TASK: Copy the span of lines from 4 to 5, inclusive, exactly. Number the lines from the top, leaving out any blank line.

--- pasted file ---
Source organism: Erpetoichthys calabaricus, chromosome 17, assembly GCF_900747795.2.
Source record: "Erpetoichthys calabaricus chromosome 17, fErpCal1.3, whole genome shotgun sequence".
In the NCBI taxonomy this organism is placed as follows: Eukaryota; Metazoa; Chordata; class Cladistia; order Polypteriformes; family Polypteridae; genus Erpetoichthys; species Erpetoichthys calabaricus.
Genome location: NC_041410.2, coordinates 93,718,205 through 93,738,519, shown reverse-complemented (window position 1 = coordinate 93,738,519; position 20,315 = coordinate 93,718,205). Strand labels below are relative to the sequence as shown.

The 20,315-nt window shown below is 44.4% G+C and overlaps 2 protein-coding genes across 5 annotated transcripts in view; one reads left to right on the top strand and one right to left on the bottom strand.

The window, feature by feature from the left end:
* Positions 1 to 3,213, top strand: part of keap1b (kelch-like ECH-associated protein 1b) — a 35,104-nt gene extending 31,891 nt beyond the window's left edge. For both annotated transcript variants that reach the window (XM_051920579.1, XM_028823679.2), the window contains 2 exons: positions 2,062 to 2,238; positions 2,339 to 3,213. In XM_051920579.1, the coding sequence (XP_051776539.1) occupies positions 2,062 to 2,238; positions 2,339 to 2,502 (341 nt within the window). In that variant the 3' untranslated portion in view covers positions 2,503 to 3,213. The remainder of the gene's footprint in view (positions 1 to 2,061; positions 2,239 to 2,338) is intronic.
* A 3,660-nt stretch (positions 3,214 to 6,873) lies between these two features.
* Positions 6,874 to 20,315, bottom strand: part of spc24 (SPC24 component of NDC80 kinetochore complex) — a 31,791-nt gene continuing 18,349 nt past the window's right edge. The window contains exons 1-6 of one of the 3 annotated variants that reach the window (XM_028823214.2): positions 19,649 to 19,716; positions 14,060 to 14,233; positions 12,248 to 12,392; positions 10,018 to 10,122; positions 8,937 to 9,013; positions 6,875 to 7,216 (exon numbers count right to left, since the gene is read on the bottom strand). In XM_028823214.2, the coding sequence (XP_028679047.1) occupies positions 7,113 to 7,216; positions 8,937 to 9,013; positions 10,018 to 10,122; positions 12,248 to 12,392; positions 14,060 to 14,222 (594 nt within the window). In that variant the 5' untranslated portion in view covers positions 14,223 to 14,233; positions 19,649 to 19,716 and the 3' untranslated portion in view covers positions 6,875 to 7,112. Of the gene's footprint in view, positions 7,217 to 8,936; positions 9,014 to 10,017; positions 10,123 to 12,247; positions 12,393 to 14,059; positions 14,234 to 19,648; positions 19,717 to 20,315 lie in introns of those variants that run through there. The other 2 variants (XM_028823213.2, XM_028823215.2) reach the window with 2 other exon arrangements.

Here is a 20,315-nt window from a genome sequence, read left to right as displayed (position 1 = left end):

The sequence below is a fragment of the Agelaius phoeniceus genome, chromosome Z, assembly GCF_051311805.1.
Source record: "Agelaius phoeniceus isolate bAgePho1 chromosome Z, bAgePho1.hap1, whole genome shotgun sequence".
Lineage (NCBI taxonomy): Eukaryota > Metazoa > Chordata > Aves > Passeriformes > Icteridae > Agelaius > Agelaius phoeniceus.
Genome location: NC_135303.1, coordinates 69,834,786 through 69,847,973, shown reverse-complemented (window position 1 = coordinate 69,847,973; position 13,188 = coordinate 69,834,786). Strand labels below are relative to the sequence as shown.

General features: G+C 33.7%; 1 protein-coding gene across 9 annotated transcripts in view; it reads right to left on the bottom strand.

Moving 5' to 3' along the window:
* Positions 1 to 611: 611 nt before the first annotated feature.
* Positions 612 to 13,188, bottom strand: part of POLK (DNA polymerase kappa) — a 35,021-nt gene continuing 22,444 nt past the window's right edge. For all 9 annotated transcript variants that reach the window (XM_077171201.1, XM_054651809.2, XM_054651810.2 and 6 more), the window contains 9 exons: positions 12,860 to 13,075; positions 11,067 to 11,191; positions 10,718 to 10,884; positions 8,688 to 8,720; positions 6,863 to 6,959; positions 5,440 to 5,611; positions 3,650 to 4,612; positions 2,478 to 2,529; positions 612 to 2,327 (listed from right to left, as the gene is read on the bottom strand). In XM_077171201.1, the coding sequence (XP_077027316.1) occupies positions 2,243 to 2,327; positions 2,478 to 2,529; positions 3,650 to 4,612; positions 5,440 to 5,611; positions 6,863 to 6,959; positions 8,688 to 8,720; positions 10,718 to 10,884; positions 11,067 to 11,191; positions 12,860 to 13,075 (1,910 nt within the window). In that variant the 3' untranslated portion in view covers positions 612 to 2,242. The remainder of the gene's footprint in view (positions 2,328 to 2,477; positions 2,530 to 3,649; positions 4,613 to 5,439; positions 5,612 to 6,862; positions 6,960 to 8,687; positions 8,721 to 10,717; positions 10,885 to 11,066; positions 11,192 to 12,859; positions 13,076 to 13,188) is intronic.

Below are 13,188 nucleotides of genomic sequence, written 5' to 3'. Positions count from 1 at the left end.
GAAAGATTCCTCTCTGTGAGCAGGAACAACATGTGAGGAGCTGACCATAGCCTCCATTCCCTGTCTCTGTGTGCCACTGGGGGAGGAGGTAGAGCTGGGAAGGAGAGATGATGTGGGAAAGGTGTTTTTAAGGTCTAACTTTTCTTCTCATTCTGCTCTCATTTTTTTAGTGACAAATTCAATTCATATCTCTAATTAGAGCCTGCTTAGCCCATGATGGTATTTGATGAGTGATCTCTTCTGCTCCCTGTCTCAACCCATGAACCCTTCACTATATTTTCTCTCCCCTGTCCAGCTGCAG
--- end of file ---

Genome location: NC_041410.2, coordinates 93,718,205 through 93,738,519, shown reverse-complemented (window position 1 = coordinate 93,738,519; position 20,315 = coordinate 93,718,205). Strand labels below are relative to the sequence as shown.

The 20,315-nt window shown below is 44.4% G+C and overlaps 2 protein-coding genes across 5 annotated transcripts in view; one reads left to right on the top strand and one right to left on the bottom strand.